Sunday, May 20, 2012

Roman Weekend, Chester, UK, June 2nd-3rd 2012

Come and see the Romans in Chester's Grosvenor Park on June 2nd-3rd!  We're setting up on the Friday afternoon, and when I say 'we' I mean the Roman Army and their civilians, and their subject peoples (aka the Little Brits), and a bunch of traders selling anything from lovely Roman beads to dried meat, to candy floss! (judging by last year).  By Saturday morning, we shall be resplendent in a our Roman gear - the blokes in shiny helmets and armour, and the women in saggy baggy old tube dresses elegant gowns! 

The might of the Early Imperial Army will be there, with contingents from all over the country, and indeed the wider Roman Empire. In lesser numbers (maybe reflecting the smaller army of the later Empire?) also appearing will be the Late Romans - no, just because they wear sensible trousers and long sleeved tunics they are NOT Vikings ;) There are some even later Romans too, all the way from Constantinople (it's a jolly long way to come from there just for the weekend, methinks.)

My partner and I will be with the Late Romans (aka Britannia), but since we're aged and close to being pensioned off (some hope!), we're confined to camp and work on crafts such as antler working and maybe mosaic making. Oh, and there will be cavalry, courtesy of Romanorum.  There'll be plenty of action in the nearby amphitheatre, including Roman drill, gladiators and even a bear!

More up-to-date, but writing stories about Romans, are a bevy historical novelists, who will be haunting the Roman Camp.  Those attending are: the delightful Ruth Downie, Robert Fabbri , Ben Kane, Anthony Riches (who once did me the honour of pronouncing my specialised archaeology reports 'abstruse'), and Russ Whitfield.  They will be happy to talk about their books, and will no doubt sell them to you and sign them for you.

For further details of timings go to this website.

York's Big City Read July - September 2012

Here's an extract of the historical novel/historical research events going on in York over the summer:
In Conversation with Susanna Gregory
Susanna Gregory will be reading from her book Mystery in the Minster, written especially for this year's Big City Read event.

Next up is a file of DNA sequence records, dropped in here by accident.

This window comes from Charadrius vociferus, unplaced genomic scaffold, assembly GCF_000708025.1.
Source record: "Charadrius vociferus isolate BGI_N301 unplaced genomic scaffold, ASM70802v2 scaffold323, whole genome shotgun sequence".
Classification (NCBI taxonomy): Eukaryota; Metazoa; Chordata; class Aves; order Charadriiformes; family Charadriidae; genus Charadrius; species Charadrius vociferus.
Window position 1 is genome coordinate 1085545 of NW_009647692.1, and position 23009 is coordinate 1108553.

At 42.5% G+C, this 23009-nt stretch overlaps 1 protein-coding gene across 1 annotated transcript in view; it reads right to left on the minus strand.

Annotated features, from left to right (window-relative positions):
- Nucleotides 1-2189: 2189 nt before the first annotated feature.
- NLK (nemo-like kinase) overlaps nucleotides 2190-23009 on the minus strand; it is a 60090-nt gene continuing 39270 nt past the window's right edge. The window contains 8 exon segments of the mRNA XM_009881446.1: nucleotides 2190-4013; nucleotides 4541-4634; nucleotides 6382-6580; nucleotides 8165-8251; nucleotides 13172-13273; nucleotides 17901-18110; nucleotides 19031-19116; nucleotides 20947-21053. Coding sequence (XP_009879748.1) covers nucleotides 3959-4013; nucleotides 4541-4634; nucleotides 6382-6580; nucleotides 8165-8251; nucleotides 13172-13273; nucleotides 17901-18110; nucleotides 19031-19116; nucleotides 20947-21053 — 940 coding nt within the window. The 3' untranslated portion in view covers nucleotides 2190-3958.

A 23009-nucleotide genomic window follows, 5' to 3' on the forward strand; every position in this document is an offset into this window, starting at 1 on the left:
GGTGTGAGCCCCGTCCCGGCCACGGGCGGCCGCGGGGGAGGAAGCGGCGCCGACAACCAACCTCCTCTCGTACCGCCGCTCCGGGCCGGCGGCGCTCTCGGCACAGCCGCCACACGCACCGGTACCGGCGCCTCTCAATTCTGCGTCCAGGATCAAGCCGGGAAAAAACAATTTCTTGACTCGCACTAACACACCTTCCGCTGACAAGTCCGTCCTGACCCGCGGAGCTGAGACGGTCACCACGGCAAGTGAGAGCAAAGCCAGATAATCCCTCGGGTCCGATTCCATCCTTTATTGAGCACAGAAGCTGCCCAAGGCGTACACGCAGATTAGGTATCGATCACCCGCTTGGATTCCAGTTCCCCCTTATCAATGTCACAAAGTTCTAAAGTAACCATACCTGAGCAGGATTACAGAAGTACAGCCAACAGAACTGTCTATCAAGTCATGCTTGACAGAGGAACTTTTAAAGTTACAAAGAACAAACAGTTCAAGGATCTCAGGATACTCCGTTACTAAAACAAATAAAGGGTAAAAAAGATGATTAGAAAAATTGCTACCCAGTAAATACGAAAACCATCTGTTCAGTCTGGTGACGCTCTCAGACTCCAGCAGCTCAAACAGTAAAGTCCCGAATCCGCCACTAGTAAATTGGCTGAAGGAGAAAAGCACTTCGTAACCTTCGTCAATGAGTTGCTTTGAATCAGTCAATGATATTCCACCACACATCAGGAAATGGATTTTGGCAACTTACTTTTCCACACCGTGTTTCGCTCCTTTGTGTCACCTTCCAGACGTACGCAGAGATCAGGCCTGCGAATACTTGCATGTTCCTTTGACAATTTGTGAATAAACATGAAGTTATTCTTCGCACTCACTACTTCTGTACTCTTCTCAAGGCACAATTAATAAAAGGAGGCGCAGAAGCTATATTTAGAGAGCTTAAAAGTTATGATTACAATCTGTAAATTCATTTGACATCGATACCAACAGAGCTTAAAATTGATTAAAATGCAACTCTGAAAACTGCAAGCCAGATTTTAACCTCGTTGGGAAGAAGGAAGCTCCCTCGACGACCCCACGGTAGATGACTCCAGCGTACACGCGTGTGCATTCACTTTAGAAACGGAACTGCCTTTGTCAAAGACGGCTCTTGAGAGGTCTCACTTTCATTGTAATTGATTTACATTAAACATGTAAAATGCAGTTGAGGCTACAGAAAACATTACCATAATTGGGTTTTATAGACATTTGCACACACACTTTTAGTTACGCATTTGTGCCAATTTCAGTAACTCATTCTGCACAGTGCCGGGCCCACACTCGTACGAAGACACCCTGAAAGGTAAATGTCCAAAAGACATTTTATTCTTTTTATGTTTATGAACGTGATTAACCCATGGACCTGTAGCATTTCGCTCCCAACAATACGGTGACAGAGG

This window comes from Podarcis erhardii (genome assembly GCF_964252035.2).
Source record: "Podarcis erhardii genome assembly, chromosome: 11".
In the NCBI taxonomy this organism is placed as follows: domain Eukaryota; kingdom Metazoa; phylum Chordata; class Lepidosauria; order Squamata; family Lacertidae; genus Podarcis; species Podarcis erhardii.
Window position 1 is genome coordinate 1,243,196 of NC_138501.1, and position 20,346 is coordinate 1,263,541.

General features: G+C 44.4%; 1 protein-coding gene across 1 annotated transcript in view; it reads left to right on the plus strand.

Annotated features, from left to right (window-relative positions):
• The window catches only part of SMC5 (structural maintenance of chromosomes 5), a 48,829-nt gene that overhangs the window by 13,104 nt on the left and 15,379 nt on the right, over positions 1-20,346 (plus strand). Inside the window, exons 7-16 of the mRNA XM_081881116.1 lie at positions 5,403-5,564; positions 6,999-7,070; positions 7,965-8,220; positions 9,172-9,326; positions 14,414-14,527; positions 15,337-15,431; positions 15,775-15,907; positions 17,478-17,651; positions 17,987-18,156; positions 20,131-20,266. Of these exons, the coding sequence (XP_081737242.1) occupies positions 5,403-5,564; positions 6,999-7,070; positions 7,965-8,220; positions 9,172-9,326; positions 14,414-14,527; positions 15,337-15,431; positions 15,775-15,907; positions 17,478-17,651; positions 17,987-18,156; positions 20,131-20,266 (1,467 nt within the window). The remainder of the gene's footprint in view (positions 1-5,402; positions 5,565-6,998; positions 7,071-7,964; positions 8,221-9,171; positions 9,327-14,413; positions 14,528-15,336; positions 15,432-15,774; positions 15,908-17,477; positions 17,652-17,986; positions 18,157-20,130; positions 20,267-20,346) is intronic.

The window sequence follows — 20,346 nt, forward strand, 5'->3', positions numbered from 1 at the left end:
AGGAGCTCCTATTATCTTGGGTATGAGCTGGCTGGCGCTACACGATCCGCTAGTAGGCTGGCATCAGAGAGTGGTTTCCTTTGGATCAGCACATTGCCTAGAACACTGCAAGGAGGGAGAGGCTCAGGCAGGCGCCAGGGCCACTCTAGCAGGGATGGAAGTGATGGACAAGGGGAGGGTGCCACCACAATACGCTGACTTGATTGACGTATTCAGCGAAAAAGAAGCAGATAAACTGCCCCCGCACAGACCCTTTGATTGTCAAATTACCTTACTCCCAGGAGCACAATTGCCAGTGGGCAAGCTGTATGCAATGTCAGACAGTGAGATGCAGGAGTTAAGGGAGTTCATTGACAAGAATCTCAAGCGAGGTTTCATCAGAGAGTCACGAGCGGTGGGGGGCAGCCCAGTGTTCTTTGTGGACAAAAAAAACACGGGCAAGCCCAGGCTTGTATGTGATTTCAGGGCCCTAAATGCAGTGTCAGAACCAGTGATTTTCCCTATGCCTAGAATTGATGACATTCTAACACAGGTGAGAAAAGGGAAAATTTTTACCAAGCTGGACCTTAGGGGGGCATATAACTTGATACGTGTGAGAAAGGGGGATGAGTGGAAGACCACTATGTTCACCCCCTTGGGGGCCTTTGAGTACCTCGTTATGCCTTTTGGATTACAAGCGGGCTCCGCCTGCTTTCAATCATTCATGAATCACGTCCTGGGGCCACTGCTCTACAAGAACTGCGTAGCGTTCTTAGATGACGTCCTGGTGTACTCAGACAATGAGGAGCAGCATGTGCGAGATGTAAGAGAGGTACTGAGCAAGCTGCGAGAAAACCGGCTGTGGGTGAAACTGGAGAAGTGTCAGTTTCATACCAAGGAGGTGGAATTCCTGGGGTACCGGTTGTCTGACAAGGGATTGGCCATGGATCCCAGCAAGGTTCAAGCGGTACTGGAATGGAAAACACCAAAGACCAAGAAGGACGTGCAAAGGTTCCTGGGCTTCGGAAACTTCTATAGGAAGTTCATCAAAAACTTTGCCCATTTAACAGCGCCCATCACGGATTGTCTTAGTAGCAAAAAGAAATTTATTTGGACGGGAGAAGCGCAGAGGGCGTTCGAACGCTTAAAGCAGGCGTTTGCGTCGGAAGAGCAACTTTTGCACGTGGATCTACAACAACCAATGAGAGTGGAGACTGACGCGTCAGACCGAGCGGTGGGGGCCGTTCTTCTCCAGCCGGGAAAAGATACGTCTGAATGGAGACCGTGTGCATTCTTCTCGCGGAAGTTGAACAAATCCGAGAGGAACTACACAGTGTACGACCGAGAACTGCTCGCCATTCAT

Wed, 25 Jul 2012
Literary Luncheon with Susanna Gregory
Join Susanna Gregory for an intimate buffet lunch to find out more about her writing.
Thu, 26 Jul 2012
Rory Clements
Rory Clements talks about his historical thrillers.
Tue, 7 Aug 2012

York 1212 - The City, the Charter and the King
Join historian, Dr. Sarah Rees-Jones and take a trip back to York during the reign of King John.
Sun, 12 Aug 2012
An evening with Elizabeth Chadwick
Elizabeth Chadwick joins us to talk about her fascinating experiences of turning medieval history into fiction.
Thu, 16 Aug 2012

Alison Weir: A Dangerous Inheritance
Alison's talk will be largely factual. She will also discuss the writing of historical fiction, and how historical sources can be used to create a novel like this.
Wed, 22 Aug 2012
A Treasury of Stained Glass - York Minster
Sarah Brown talks about York Minister's stained glass.
Thu, 30 Aug 2012
The World in 1212 - Professor Robert Bartlett
Professor Bartlett talks about the world in 1212 and medieval views of the earth.
Tue, 4 Sep 2012

An evening with Karen Maitland
Karen Maitland talks about her latest book, Falcon of Fire and Ice.
Thu, 6 Sep 2012
Medieval Literature
An introduction to medieval literature.
Thu, 13 Sep 2012
Medieval Murderers
Michael Jecks, Ian Morson and Susanna Gregory talk at the final event of the Big City Read.
Thu, 20 Sep 2012

Meat Tile Anyone?

Bit off the beaten ceramic tile track, but arguably gets into the 100 and 1 uses for brick and tile book: a short article on the Historical Novel Society webpages, copied from Bloody Good Read blog.  Tile as food eh? ;)

Monday, April 23, 2012

York Big City Read